Preschool Teacher Turned Preschool Parent

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From my very first school year as a preschool teacher in 2012, I watched my colleagues enjoy the excitement of their own kids coming to school in our building – starting out as cute and tiny three-year-olds and ending as kindergarten-ready five-year-olds heading off to their elementary schools. I imagined a time when I would get a chance to bring my own children into my school building  – a time to surprise their teachers with flowers and candy, wave at them in the hallway as our classes pass each other, and peek at them outside playing on the playground with their friends.

When my oldest son Dawson was born in 2020, the world was full of uncertainty. But I was certain when my time would be to have my own kid at my school, and I looked forward to it every new school year.

My son turned three earlier this year, and I decided to wait for the new school year to begin to start him in my preschool building instead of starting him mid-year. I wanted him to experience the first days of school with his classmates – picking out a backpack, deciding on what color field trip shirt to choose, and learning about his teachers and classmates on the first day of school. 

But I ended up experiencing a first as well. As my son started school this year, I did not for the first time since I was in preschool myself. His little brother Everett was born in early June, and I chose to take my maternity leave through Labor Day. 

I got to experience being a first-year preschool parent without being a preschool teacher. Never in my thoughts for over a decade did I think this would be the case. It ended up being the best six weeks for both of us.

He got to go to school by himself, without holding Mommy’s hand. He got to reach for his teacher’s hand instead. He got to be in the hallways without his mother poking her head to look at him at every turn she got. He got to be a normal first-time preschool student just like his peers.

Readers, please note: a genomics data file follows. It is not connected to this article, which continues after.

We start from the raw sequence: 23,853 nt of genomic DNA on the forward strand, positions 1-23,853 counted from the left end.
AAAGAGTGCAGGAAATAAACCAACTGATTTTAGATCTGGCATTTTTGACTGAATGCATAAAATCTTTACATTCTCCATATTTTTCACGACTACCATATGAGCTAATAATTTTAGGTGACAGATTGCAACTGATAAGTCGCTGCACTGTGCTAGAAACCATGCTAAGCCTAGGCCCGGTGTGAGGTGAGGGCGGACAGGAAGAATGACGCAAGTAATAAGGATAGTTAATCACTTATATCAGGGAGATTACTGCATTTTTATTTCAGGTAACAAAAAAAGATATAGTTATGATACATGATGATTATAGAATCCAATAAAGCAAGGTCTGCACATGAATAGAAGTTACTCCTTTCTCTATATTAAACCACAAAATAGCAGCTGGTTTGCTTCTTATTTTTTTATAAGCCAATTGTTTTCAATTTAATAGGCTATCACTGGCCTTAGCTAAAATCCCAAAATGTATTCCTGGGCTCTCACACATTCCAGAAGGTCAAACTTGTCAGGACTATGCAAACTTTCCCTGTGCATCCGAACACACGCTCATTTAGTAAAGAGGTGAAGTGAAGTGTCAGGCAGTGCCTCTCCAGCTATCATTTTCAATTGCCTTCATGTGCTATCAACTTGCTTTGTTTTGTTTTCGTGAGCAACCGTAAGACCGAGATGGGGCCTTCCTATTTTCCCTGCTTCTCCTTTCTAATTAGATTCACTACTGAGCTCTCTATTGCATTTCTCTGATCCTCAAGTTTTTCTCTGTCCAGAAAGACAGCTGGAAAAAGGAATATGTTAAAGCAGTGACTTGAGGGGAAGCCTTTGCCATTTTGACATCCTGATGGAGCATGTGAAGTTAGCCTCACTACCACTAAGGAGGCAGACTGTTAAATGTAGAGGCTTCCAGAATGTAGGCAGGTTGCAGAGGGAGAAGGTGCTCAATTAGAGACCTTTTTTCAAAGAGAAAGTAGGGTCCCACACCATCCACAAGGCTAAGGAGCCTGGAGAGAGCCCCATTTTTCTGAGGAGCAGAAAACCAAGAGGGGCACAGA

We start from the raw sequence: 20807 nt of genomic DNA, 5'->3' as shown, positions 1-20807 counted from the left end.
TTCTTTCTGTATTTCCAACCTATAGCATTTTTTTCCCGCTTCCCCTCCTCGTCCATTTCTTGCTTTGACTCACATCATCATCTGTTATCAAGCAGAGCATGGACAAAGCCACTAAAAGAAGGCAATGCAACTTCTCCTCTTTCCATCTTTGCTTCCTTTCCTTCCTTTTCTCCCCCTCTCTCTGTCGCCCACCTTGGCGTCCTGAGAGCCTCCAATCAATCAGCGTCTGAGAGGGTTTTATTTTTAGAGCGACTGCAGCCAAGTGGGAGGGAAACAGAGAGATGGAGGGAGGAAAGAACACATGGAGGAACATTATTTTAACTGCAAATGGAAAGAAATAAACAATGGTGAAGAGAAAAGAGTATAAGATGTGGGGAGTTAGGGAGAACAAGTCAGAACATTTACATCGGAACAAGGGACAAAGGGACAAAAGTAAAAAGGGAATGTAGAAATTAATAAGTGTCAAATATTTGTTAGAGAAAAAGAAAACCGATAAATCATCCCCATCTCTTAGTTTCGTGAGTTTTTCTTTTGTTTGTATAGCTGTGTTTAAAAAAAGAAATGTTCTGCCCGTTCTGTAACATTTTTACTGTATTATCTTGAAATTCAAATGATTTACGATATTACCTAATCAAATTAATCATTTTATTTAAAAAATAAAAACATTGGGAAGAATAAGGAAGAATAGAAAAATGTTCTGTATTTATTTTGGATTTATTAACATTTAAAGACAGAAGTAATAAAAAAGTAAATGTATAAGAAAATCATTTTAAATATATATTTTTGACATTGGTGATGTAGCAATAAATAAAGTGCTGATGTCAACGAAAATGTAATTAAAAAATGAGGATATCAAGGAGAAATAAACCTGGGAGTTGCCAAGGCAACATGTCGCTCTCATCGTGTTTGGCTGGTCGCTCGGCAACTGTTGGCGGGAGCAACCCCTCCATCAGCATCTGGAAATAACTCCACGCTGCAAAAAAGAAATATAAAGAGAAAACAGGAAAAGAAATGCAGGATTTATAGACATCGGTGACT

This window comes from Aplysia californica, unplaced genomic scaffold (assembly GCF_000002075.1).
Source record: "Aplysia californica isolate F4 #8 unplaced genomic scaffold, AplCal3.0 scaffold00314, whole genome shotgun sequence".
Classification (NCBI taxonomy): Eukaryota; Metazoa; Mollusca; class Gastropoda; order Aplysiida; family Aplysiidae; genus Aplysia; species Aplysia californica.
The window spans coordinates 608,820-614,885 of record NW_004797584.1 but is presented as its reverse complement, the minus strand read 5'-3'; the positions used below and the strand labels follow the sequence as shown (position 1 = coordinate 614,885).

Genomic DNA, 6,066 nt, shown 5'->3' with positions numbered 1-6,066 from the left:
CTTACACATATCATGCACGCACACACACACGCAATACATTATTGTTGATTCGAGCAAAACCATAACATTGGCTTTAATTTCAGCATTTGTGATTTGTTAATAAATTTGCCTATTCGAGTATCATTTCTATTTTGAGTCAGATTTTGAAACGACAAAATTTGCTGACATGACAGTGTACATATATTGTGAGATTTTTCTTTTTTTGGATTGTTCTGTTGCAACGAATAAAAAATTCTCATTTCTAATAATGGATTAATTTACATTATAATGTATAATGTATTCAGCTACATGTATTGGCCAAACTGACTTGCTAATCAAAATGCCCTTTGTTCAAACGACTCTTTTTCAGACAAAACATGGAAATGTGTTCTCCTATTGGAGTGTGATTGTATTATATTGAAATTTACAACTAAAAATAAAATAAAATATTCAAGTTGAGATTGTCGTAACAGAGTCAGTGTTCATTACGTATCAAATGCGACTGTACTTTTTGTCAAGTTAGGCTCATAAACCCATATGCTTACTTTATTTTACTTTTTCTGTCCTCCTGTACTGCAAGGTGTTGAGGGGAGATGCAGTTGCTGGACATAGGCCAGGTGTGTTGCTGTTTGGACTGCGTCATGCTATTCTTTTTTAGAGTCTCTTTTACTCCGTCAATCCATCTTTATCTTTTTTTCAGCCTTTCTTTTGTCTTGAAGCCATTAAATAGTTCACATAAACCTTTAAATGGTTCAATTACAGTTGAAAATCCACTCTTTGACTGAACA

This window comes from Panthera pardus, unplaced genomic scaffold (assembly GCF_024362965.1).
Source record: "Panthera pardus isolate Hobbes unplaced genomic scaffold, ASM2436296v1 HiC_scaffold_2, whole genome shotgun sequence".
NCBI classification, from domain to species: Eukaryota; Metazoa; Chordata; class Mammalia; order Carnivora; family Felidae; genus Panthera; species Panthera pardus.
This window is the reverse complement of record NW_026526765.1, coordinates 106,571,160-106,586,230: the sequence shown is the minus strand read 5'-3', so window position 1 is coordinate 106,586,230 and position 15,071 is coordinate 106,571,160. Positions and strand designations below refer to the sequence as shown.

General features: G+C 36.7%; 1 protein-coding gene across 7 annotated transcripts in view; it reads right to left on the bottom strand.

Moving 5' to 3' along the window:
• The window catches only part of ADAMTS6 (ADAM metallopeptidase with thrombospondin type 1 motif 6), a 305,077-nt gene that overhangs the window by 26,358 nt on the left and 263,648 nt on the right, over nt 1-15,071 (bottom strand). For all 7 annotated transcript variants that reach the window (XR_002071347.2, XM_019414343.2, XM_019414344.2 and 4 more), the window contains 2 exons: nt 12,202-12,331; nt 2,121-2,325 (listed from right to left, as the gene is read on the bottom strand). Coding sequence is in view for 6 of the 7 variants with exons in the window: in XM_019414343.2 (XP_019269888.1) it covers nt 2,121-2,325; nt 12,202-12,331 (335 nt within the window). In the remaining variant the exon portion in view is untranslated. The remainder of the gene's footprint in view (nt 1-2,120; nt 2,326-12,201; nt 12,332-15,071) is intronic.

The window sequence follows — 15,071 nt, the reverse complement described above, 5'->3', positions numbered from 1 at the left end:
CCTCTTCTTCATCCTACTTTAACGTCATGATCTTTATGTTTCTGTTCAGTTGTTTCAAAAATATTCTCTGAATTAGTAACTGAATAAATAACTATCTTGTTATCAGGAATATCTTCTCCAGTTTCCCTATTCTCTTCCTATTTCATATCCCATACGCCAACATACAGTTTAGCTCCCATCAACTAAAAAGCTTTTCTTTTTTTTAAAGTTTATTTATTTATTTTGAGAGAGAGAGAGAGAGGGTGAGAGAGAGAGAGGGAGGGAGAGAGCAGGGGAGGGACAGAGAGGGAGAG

I got to experience the joys of him telling me about his first days of school without having any notion of what his class had been up to. I got to be surprised about what he had for lunch every day as he told me every detail about what he ate and how many bites of everything he took. I even got to fully appreciate the complexity of the car line, something I definitely would never have experienced without my time off. (Did you know even teachers who have helped with the car line for 12 years can still get scolded for forgetting to turn their car off when it’s their turn?)

Having that time away from the school building as an employee and experiencing it just as a parent made me a better teacher, too. In the first few weeks of school, I questioned: What did I feel was most important when my son came home from school? It wasn’t figuring out which letter sounds they talked about that day or how they practiced counting. It was how he was making friends and enjoying his teachers. It was how excited he was to tell me who got to be line leader that day and who came to school with a new haircut. It made me reflect on what’s important to my students’ parents, and was a true reminder of what preschool should be all about!

When my youngest son begins at my school, I know I will not have that time with him as “just” a school parent. But I hope to remember the lessons I learned in those short six-weeks this year, maybe more important than any lessons I’ve ever taught myself.


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